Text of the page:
China’s state banks seen selling dollars offshore to slow yuan drop – sources
SHANGHAI/BEIJING (Reuters) -China’s major state-owned banks were seen selling dollars in the offshore spot foreign exchange market on Tuesday, four sources with knowledge of the matter said, suggesting authorities wanted to slow the pace of the yuan’s recent slide.
Such state bank dollar selling appeared as the offshore yuan weakened towards the psychologically important 7.25 per dollar level, two of the sources said.
“The 7.25 (yuan per dollar) level remains a key threshold,” said one of them, adding a breach of the level could quickly send the yuan to lows last seen in 2022.
The yuan’s value onshore hit a trough of 7.3280 per dollar in November, levels last seen during the 2008 global financial crisis, while the offshore yuan dropped to a record low of 7.3746.
State banks usually act on behalf of the country’s central bank in the foreign exchange market, but they could also be trading on their own behalf or their clients.
To double down on its defence, the People’s Bank of China (PBOC) set the daily yuan fixing rate stronger than market expectations for the second day in a row earlier on Tuesday, spurring speculation authorities are becoming less tolerant of the currency’s weakness.[CNY/]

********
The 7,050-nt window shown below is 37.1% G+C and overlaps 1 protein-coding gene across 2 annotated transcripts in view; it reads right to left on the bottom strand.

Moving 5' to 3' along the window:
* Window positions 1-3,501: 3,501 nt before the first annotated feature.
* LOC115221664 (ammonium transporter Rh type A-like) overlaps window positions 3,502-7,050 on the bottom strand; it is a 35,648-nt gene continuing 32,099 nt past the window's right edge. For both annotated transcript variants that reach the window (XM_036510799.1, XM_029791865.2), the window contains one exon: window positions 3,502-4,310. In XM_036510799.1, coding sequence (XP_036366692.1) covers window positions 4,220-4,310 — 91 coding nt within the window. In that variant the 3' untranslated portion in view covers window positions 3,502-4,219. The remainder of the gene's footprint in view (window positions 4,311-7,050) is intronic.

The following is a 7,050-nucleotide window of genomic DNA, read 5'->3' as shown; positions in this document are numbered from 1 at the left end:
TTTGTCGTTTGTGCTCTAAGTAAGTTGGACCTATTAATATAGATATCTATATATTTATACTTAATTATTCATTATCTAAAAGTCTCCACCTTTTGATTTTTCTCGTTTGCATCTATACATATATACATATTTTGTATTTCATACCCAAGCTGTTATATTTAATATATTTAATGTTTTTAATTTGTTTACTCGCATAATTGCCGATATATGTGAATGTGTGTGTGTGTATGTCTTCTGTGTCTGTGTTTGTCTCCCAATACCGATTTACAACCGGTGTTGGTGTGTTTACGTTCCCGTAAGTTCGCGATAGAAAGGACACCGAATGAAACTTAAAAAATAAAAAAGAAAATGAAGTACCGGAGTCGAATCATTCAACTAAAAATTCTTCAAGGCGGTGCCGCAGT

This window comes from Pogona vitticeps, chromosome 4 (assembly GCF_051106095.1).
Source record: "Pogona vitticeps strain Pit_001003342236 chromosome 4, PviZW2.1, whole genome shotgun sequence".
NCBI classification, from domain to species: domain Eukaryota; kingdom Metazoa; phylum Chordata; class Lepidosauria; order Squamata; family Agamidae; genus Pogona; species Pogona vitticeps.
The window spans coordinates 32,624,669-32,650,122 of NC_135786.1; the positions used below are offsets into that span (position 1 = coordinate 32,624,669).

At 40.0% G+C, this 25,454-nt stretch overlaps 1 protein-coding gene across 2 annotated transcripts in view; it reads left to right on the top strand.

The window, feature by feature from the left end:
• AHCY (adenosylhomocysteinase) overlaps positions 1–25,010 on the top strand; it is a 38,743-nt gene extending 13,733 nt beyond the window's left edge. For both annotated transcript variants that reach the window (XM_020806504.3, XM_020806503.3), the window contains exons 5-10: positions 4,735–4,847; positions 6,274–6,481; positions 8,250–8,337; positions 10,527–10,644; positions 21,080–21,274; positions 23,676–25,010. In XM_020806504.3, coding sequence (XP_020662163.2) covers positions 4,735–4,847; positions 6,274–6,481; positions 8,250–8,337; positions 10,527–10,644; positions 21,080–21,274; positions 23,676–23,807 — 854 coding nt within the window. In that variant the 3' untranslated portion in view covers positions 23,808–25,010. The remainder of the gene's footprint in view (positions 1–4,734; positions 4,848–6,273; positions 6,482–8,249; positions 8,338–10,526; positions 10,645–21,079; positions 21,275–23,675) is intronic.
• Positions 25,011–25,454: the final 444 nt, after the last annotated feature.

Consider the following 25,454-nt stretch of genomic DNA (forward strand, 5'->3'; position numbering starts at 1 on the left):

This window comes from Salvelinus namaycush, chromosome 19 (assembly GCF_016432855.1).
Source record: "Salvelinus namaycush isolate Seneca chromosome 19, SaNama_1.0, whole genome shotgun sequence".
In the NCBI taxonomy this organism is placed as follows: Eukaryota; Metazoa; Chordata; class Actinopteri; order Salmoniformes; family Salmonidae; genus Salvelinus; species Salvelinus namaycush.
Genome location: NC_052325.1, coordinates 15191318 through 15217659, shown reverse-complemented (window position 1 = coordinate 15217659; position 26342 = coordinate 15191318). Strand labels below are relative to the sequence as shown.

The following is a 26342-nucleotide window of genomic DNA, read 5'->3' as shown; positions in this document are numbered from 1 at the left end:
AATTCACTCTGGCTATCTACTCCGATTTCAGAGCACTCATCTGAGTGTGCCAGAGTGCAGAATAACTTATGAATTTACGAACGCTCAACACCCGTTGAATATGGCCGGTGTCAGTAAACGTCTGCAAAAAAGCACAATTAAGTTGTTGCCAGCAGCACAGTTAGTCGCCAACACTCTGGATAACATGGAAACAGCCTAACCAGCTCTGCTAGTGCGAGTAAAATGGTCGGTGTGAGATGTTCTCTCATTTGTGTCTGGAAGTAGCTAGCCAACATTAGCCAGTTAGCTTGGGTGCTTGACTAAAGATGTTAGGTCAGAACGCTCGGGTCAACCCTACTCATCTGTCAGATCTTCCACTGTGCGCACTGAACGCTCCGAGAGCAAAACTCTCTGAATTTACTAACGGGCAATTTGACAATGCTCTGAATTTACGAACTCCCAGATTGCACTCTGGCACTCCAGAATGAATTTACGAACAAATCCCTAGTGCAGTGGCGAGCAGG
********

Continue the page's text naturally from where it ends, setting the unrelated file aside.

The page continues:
Several currency traders also said they saw state banks selling dollars on Monday just ahead of the onshore domestic close (0830 GMT) to shore up the yuan’s closing price, as the rate could determine the next day’s official guidance rate.
“The (trading) desk saw strong selling in swaps across tenors in pre-market trade, likely sterilising spot intervention in the past few sessions,” UBS said in a note, referring to buy/sell trades in the forwards market to acquire the U.S. dollars the big banks need to procure for sales in spot transactions to defend the yuan.
The broad yuan weakness has been driven by China’s faltering post-pandemic economic recovery and widening yield differentials with the United States as the Federal Reserve continues to hike interest rates. The yuan has slid more than 4% against the dollar so far this year.
With most non-dollar currencies weakening to reflect the greenback’s strength in global markets, the yuan’s value against its major trading partners dipped to a week’s low of 96.54 on Tuesday — taking its year-to-date loss against that basket to 2.16%, according to Reuters calculation based on official data.
(Reporting by Shanghai and Beijing Newsroom; Editing by Kim CoghillEditing by Vidya Ranganathan and Kim Coghill)